Doesn’t work that way I suppose, but last night’s walkoff grand slam probably covers for a lot of past transgressions by Jordany Valdespin. Who I vaguely understood was unpopular with his teammates due to some immature antics and lackadaisical play, but I had no idea just how unpopular and how lackadaisical it was until I read Andy Martino’s piece on him in the Daily News this morning.
Some people may say “only on the Mets” to stuff like that, but for Valdespin I’d say “lucky it’s on the Mets.” Because there’s a decent chance that a guy like him never sees the light of day on a more talented team, as baseball just doesn’t tolerate knuckleheads like that. At least those who aren’t capable of superstar play.
The grand slam doesn’t erase all that stuff — if he has a rough stretch his weirdness and immaturity will be just as big a problem as it was before — but it’ll be interesting to see if growing as a professional and a talent go hand-in-hand.
We’ve talked a lot about Curt Schilling’s Hall of Fame candidacy over the years.
Bill has argued that, if voters are going to use the character clause to keep certain players out, they should keep Curt Schilling out. I’ve differed on that, not because I think Schilling is a good person — he’s loathsome, actually — but because I find the character clause to be illegitimate and would never, if I had a vote, use it to impact my vote. So, yes, I’d put Schilling on my ballot if I had one.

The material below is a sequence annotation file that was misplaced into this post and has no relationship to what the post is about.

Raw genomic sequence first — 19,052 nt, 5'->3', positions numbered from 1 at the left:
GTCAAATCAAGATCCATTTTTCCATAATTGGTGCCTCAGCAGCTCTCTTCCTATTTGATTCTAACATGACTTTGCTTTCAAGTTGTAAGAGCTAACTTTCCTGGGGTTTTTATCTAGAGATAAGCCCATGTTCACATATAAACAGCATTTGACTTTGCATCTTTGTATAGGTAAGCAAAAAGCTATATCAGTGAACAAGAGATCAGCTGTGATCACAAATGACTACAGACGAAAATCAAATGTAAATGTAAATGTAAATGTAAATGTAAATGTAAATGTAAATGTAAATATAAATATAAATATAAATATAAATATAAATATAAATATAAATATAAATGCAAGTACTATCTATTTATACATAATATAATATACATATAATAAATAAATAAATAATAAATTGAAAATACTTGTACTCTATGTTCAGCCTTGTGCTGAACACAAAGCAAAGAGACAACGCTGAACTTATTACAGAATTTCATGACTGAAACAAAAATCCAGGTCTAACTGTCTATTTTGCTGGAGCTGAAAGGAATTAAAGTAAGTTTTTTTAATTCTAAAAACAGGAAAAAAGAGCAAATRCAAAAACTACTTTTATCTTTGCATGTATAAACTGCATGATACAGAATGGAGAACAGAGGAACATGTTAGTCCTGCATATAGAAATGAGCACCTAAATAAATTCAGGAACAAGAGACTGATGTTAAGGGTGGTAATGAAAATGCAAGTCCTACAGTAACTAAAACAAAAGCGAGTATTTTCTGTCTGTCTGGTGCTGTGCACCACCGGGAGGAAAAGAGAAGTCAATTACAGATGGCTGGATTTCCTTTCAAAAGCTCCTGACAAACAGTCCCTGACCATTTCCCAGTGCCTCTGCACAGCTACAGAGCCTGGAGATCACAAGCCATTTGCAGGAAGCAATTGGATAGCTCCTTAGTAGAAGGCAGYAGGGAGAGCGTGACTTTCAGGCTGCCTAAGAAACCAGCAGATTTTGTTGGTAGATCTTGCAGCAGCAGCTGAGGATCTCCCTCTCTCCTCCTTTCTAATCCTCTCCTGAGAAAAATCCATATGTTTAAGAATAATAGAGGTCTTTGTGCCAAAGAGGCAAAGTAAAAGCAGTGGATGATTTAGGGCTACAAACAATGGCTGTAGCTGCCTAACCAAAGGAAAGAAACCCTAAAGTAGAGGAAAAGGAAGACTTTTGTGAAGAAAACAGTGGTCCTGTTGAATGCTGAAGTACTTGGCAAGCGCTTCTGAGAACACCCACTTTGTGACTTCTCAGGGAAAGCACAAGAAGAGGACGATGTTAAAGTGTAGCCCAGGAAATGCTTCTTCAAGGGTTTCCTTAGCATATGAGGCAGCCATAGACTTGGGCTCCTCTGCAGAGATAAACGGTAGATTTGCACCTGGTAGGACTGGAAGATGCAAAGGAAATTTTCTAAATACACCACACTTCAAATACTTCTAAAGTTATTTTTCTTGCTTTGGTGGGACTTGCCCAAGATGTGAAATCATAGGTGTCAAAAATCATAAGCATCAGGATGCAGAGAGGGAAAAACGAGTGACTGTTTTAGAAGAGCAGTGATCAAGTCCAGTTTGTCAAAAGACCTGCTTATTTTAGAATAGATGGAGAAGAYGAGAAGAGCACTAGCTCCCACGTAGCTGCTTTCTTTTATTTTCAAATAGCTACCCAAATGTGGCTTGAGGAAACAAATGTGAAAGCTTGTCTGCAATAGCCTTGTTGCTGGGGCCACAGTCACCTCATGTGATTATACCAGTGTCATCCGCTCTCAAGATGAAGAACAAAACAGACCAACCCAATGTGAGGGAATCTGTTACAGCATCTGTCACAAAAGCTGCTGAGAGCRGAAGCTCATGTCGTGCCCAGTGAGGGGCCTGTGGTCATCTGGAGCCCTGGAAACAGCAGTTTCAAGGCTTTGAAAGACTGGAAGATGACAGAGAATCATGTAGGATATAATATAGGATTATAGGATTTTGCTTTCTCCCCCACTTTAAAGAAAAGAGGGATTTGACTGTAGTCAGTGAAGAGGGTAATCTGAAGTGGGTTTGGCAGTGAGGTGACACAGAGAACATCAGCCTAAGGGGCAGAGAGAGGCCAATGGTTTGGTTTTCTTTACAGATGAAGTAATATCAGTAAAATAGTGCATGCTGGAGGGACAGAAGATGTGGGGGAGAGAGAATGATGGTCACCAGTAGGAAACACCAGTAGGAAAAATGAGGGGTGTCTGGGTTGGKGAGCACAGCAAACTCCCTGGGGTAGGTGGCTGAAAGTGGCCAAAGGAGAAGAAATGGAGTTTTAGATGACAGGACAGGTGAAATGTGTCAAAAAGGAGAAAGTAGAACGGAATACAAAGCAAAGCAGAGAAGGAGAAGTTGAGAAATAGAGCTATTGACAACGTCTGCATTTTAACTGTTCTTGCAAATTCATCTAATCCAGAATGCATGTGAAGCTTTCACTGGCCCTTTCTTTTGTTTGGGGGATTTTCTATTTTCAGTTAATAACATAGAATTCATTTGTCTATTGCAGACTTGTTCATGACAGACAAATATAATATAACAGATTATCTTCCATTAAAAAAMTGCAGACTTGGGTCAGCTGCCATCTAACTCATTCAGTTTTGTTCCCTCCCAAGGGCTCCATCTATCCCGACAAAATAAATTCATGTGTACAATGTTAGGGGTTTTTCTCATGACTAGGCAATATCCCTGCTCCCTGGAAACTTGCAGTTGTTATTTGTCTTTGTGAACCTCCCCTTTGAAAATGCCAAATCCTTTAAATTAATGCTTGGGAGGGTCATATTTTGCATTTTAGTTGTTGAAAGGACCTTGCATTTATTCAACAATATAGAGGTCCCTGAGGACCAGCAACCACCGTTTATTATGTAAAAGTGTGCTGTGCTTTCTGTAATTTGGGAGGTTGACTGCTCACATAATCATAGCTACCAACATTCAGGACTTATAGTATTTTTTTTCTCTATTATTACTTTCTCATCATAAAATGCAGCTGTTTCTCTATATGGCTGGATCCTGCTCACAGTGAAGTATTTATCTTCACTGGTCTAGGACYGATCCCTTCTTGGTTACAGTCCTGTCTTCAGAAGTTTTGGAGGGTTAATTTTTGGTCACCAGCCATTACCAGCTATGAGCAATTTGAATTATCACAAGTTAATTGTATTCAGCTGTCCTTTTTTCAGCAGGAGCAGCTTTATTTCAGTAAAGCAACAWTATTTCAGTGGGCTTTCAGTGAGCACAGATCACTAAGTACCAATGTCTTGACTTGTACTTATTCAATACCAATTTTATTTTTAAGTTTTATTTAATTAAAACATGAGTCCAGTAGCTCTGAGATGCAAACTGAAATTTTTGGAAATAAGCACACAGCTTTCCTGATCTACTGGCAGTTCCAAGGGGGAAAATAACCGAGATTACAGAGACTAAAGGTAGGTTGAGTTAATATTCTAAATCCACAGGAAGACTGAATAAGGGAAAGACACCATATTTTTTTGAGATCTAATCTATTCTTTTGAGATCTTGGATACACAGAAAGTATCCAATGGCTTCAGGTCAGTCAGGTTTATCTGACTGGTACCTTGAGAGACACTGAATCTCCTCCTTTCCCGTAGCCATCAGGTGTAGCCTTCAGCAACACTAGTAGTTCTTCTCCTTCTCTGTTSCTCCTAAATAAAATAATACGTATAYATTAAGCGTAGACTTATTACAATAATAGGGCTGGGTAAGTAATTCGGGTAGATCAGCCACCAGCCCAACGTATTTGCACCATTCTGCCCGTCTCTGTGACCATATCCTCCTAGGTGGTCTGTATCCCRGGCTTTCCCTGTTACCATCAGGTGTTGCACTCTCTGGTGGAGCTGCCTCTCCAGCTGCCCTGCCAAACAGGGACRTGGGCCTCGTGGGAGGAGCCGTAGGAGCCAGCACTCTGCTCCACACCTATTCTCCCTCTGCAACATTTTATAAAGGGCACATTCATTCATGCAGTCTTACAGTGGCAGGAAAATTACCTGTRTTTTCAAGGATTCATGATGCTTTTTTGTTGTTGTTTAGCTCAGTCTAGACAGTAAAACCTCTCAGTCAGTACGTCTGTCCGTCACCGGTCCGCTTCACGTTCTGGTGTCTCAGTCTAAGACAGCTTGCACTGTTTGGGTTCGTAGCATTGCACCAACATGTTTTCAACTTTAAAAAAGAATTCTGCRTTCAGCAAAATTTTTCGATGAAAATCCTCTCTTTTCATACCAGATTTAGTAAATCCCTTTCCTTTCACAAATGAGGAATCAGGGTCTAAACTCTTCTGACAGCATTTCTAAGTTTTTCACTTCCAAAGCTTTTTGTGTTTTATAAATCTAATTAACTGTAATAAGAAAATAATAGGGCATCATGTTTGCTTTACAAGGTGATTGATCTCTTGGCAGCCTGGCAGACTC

I’m not alone in this, of course. At the moment Schilling has support on about 72% of ballots which have been made public. My guess is that he’ll fall a tad short when results are announced tomorrow — non-public ballots tend to include fewer players on them — but we’ll see.
I am not the only non-BBWAA member who would vote for Schilling. He’s got some top level support too. From the President of the United States:
Ballots had to be submitted by December 31, so it’s not like this is gonna have any impact on the vote totals. If it came earlier, though, one wonders if it would. And one wonders if that’d help Schilling or hurt him.